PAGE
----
Team Rwanda’s performance and our time in the car solidified our plans to start diversifying throughout Africa. Jock, Max and I are a team, a team that wants to do what we were able to do in Rwanda, for other countries. In January we start with Ethiopia. We are not leaving Rwanda. Rwanda will have another full time mechanic and a rotating group of coaches and Max, Jock and I keeping our home base there, however, it is time for the riders to step up and take responsibility for their team. We have given them all the tools to be successful; they must now seize the reins.
I returned to Rwanda from Rio, spent four days working, packing and trying to get my body on the current time zone and then got back on a plane to the US.
The US…..what has happened? I am at a loss. When did the attitude of entitlement begin to grow exponentially? I am shocked at the health of Americans, for the love of Buddha people, get a grip. Put down the McDonald’s, get your ass off the couch and quit blaming everything and everyone for the reason you are fat.
There’s a new You Tube video out that summarizes everything that is wrong with America….young adults made a video protesting the school district’s decision to serve fruits and vegetables and to limit the fast food garbage. In the video the teenager’s act like they are starving, they complain and they throw the healthy food into the trash
…..I do not even know what to do with that visual.
The young kids in the rural areas of Rwanda who never get a shower, who eat rice and beans, who live on dirt floors….the riders….their families….this is what I see day in and day out and you don’t like your fucking carrots? I am disgusted. If I was a parent to any one of those students I would have them on a plane so fast, plunk them down in Rwanda or Kenya or Somalia for that matter, let’s try the Daddab refugee camp.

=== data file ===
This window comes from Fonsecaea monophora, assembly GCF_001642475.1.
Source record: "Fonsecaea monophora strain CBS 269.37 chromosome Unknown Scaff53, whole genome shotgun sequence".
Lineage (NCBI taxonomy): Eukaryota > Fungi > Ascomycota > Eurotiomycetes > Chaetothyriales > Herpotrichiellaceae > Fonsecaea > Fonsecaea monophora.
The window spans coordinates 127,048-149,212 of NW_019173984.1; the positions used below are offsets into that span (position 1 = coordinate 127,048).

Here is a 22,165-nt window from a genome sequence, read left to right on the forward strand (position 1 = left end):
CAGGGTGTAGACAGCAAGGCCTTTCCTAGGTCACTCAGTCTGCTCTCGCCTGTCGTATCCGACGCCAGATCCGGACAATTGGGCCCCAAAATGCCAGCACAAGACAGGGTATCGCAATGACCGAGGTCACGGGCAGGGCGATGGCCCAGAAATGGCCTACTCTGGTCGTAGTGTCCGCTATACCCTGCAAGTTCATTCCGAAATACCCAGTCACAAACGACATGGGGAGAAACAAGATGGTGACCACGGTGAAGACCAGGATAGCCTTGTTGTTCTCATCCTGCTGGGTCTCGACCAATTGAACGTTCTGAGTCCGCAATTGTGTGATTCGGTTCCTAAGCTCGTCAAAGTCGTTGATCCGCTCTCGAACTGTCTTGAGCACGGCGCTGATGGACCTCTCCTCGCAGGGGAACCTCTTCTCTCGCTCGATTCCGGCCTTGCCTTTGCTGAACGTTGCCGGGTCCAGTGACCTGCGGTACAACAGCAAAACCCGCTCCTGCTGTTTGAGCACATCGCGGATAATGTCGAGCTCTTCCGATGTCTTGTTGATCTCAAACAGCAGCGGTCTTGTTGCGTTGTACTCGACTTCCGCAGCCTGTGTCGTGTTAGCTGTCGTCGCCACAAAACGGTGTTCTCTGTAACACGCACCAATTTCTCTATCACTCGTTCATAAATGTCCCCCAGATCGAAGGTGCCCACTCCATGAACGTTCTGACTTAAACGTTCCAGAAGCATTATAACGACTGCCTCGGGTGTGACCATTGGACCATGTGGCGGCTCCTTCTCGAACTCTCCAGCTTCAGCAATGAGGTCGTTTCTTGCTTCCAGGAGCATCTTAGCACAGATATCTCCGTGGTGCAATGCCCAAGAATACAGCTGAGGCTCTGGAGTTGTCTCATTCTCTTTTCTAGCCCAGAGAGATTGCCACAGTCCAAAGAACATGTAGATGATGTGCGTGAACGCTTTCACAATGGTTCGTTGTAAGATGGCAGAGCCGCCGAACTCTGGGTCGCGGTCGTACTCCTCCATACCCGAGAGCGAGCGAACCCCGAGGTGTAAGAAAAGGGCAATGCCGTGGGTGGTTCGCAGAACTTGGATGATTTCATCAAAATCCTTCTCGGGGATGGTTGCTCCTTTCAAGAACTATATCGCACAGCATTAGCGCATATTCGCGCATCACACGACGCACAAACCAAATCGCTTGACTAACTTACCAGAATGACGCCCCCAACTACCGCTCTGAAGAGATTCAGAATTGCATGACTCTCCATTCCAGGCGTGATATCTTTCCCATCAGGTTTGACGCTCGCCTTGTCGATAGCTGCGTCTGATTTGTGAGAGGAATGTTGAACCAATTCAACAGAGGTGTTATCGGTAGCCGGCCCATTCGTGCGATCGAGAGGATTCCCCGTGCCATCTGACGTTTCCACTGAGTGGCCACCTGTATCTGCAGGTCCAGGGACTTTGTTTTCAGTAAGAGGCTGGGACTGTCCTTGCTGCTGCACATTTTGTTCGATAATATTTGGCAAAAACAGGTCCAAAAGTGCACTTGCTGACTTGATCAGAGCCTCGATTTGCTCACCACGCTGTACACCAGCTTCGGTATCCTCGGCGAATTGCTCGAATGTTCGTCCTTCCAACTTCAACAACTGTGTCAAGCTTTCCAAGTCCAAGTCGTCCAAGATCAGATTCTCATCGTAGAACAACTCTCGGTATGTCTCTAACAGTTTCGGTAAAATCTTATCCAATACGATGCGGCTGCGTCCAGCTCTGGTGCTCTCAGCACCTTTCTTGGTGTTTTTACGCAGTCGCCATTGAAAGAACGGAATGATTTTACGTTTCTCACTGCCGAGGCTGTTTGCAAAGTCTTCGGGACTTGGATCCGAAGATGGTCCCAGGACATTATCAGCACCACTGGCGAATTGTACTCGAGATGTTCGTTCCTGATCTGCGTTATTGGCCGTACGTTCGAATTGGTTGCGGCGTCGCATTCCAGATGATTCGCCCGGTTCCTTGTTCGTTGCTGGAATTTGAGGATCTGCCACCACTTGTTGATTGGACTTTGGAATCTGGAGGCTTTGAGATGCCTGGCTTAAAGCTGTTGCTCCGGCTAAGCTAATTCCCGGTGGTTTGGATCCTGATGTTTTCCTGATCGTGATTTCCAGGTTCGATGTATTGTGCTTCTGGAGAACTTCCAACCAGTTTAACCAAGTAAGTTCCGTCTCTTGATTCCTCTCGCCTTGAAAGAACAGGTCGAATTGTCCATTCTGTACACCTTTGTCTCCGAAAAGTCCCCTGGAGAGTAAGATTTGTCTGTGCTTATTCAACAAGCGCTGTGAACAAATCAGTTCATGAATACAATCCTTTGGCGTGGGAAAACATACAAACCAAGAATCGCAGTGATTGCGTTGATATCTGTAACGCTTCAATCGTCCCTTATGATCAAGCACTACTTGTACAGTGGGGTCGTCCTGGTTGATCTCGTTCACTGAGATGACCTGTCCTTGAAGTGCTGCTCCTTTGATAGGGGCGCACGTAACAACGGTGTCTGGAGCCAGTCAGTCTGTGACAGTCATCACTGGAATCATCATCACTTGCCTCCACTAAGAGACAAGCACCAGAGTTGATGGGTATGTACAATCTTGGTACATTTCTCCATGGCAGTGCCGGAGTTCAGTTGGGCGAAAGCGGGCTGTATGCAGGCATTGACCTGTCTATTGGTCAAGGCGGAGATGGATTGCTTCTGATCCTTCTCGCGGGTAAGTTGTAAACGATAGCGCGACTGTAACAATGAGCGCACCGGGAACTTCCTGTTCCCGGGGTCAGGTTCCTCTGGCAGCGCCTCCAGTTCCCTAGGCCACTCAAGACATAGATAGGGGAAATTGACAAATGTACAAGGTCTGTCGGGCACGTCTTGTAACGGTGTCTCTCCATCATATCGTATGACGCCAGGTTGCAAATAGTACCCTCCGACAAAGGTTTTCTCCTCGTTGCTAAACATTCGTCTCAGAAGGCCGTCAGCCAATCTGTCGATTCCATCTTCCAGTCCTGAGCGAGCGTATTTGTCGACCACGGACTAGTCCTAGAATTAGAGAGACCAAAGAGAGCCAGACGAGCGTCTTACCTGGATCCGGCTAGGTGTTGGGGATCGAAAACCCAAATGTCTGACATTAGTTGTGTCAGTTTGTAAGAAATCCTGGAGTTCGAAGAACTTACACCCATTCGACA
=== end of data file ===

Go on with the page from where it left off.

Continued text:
On the flight from Kigali to Brussels on September 10th the plane stopped in Nairobi to change crew, disembark and add new passengers. As the plane began to fill up I noticed the back third of the plane was still empty and then I watched as Somali after Somali began to board. They were thin, striking in their appearance. Each person was carrying a white plastic bag with blue letters, USRP, United States Refugee Program. They carried blankets with the USRP blue letters. Their shoes were all exactly the same, standard issue. Everything they owned was in those white plastic bags.
Imagine….you have just walked days, perhaps weeks, trying to get into Kenya from Somalia your home country, dodging rebels, fighting starvation, dehydration, watching family members, friends, strangers die along the route. If you are a woman, you are on constant alert for the errant rebels who believe rape is the best form of warfare.